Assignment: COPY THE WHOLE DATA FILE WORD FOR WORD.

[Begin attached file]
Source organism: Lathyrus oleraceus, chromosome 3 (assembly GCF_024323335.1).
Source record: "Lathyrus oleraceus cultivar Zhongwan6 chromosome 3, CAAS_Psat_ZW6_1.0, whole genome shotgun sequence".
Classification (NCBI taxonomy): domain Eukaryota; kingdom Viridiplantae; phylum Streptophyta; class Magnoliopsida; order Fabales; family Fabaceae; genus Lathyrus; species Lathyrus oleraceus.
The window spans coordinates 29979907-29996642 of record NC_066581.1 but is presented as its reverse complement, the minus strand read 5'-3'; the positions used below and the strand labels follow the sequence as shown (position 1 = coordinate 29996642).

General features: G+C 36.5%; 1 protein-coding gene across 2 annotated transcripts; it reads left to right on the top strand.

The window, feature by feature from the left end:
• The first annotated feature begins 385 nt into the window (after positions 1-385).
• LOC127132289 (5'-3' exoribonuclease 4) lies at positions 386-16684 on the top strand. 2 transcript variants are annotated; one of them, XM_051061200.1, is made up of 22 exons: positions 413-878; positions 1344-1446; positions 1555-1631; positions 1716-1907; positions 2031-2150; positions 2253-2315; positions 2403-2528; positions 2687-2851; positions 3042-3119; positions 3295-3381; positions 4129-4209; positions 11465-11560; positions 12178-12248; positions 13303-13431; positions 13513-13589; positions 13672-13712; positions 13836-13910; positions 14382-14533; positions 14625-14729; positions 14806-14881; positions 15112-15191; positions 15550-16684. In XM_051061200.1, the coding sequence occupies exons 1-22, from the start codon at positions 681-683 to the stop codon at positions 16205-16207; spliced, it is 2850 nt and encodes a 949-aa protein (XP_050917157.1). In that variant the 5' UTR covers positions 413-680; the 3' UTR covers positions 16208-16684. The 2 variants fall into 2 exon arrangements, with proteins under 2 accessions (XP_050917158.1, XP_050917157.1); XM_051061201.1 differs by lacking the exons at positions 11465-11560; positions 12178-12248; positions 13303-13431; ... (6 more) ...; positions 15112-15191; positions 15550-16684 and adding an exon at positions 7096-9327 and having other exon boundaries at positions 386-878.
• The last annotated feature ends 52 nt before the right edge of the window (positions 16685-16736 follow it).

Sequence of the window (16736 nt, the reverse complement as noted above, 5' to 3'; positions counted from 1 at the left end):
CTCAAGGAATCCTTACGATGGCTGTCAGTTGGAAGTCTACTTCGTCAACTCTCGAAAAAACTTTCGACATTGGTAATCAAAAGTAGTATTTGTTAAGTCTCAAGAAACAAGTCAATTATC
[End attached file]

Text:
Source organism: Lathyrus oleraceus, chromosome 3 (assembly GCF_024323335.1).
Source record: "Lathyrus oleraceus cultivar Zhongwan6 chromosome 3, CAAS_Psat_ZW6_1.0, whole genome shotgun sequence".
Classification (NCBI taxonomy): domain Eukaryota; kingdom Viridiplantae; phylum Streptophyta; class Magnoliopsida; order Fabales; family Fabaceae; genus Lathyrus; species Lathyrus oleraceus.
The window spans coordinates 29979907-29996642 of record NC_066581.1 but is presented as its reverse complement, the minus strand read 5'-3'; the positions used below and the strand labels follow the sequence as shown (position 1 = coordinate 29996642).

General features: G+C 36.5%; 1 protein-coding gene across 2 annotated transcripts; it reads left to right on the top strand.

The window, feature by feature from the left end:
• The first annotated feature begins 385 nt into the window (after positions 1-385).
• LOC127132289 (5'-3' exoribonuclease 4) lies at positions 386-16684 on the top strand. 2 transcript variants are annotated; one of them, XM_051061200.1, is made up of 22 exons: positions 413-878; positions 1344-1446; positions 1555-1631; positions 1716-1907; positions 2031-2150; positions 2253-2315; positions 2403-2528; positions 2687-2851; positions 3042-3119; positions 3295-3381; positions 4129-4209; positions 11465-11560; positions 12178-12248; positions 13303-13431; positions 13513-13589; positions 13672-13712; positions 13836-13910; positions 14382-14533; positions 14625-14729; positions 14806-14881; positions 15112-15191; positions 15550-16684. In XM_051061200.1, the coding sequence occupies exons 1-22, from the start codon at positions 681-683 to the stop codon at positions 16205-16207; spliced, it is 2850 nt and encodes a 949-aa protein (XP_050917157.1). In that variant the 5' UTR covers positions 413-680; the 3' UTR covers positions 16208-16684. The 2 variants fall into 2 exon arrangements, with proteins under 2 accessions (XP_050917158.1, XP_050917157.1); XM_051061201.1 differs by lacking the exons at positions 11465-11560; positions 12178-12248; positions 13303-13431; ... (6 more) ...; positions 15112-15191; positions 15550-16684 and adding an exon at positions 7096-9327 and having other exon boundaries at positions 386-878.
• The last annotated feature ends 52 nt before the right edge of the window (positions 16685-16736 follow it).

Sequence of the window (16736 nt, the reverse complement as noted above, 5' to 3'; positions counted from 1 at the left end):
CTCAAGGAATCCTTACGATGGCTGTCAGTTGGAAGTCTACTTCGTCAACTCTCGAAAAAACTTTCGACATTGGTAATCAAAAGTAGTATTTGTTAAGTCTCAAGAAACAAGTCAATTATC